Dashti, A.; Schwander, P.; Langlois, R.; Fung, R.; Li, W.; Hosseinizadeh, A.; Liao, H. Y.; Pallesen, J.; Sharma, G.; Stupina, V. A.; Simon, A. E.; Dinman, J. D.; Frank, J. & Ourmazd, A. Trajectories of the ribosome as a Brownian nanomachine. Proc Natl Acad Sci U S A, 2014, 111, 17492-17497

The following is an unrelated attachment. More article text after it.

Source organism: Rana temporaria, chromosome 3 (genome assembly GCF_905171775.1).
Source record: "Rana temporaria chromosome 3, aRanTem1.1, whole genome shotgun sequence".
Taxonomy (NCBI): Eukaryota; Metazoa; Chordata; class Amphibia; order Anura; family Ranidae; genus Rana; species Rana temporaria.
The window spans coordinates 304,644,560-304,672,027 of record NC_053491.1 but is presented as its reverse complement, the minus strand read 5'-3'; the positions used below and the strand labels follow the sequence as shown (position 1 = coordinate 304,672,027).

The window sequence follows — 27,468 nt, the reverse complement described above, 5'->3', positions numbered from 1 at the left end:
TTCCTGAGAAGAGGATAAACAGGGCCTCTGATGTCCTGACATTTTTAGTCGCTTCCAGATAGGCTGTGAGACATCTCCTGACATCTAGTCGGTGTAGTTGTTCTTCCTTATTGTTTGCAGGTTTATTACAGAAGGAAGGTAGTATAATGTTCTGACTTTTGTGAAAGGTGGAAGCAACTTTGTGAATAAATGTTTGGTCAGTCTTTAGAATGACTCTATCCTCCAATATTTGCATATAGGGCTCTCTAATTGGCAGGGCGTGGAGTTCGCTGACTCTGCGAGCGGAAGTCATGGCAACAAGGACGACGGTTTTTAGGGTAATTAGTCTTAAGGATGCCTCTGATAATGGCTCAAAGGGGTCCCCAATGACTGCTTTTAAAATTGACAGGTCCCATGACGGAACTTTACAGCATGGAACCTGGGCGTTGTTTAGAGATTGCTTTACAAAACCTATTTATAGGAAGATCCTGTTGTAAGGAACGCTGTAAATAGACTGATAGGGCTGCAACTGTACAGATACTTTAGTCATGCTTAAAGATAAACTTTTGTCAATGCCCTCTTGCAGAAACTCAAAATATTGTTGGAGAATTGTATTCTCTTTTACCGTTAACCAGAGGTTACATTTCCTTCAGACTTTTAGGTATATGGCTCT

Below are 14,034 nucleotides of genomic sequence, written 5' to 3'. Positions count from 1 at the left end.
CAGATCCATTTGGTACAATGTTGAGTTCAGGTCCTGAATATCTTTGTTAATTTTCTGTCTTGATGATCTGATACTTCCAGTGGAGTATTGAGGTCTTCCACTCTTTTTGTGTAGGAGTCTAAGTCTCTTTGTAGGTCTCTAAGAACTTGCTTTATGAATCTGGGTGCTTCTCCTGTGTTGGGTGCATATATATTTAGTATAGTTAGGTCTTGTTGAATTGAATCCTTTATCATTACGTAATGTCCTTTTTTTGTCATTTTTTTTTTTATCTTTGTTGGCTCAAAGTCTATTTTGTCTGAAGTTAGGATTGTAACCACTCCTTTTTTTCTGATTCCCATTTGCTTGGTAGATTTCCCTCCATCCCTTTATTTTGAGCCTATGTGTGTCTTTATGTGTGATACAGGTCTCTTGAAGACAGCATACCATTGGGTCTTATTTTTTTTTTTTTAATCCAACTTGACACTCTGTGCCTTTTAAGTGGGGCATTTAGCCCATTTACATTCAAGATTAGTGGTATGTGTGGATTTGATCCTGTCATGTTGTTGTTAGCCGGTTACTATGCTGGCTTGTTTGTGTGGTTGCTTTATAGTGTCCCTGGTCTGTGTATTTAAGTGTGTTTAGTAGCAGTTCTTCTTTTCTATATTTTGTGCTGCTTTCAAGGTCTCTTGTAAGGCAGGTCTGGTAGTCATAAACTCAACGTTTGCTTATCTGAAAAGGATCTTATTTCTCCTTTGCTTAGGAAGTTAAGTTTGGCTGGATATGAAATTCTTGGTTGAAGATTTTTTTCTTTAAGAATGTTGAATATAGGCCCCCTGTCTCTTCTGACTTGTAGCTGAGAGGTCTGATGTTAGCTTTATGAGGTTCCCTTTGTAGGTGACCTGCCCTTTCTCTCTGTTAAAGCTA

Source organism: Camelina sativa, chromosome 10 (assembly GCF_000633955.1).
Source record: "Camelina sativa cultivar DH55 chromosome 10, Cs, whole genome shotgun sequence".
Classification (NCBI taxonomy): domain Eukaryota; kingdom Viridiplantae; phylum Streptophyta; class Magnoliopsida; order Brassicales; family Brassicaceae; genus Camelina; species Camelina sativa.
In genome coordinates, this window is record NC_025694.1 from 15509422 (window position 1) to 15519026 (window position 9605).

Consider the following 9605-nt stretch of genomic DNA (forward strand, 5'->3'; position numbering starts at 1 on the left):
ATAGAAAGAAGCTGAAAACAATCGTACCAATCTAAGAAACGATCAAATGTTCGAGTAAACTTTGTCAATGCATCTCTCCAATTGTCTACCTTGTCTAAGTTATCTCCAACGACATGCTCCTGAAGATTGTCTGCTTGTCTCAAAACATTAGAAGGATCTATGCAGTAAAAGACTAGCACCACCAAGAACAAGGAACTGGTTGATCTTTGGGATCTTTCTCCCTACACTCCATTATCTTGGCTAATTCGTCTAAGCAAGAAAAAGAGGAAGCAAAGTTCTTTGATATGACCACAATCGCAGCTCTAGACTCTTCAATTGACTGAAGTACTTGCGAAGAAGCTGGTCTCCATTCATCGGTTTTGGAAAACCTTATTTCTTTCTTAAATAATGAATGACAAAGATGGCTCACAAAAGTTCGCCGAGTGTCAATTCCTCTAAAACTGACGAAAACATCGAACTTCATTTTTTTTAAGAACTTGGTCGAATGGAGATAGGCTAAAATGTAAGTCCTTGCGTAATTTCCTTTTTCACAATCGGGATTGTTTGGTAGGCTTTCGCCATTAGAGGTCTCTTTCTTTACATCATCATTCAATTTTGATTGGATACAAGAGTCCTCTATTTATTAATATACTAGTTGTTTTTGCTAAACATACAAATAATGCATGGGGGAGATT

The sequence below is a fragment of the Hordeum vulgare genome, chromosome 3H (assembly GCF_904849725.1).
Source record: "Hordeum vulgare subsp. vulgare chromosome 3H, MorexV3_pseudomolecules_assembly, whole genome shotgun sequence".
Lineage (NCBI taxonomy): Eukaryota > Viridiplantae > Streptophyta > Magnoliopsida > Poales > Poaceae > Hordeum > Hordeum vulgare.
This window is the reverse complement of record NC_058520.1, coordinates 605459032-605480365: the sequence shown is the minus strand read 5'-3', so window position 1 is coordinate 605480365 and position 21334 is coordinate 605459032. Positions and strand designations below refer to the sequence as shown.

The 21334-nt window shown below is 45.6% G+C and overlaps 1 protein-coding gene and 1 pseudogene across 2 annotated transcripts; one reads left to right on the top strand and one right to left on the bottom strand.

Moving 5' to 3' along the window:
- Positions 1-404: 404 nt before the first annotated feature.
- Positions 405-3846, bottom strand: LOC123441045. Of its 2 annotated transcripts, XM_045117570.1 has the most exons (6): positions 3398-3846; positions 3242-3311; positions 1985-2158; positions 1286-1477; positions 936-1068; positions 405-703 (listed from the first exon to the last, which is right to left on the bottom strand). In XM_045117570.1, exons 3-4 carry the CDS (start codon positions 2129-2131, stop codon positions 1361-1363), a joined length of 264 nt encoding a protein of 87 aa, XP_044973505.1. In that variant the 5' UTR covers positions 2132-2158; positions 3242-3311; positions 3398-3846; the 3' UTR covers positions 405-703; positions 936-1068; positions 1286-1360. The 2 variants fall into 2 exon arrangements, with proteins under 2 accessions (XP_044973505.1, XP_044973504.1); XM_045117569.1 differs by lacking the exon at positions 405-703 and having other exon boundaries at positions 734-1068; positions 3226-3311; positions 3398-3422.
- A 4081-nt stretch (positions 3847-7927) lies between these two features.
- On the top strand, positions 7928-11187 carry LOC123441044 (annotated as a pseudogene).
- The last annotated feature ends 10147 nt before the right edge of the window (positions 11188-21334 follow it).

A Brownian machine, a tiny device buffeted by the random motions of molecules in the environment, is capable of exploiting these thermal motions for many of the conformational changes in its work cycle. Such machines are now thought to be ubiquitous, with the ribosome, a molecular machine responsible for protein synthesis, increasingly regarded as prototypical. Here we present a new analytical approach capable of determining the free-energy landscape and the continuous trajectories of molecular machines from a large number of snapshots obtained by cryogenic electron microscopy. We demonstrate this approach in the context of experimental cryogenic electron microscope images of a large ensemble of nontranslating ribosomes purified from yeast cells. The free-energy landscape is seen to contain a closed path of low energy, along which the ribosome exhibits conformational changes known to be associated with the elongation cycle. Our approach allows model-free quantitative analysis of the degrees of freedom and the energy landscape underlying continuous conformational changes in nanomachines, including those important for biological function.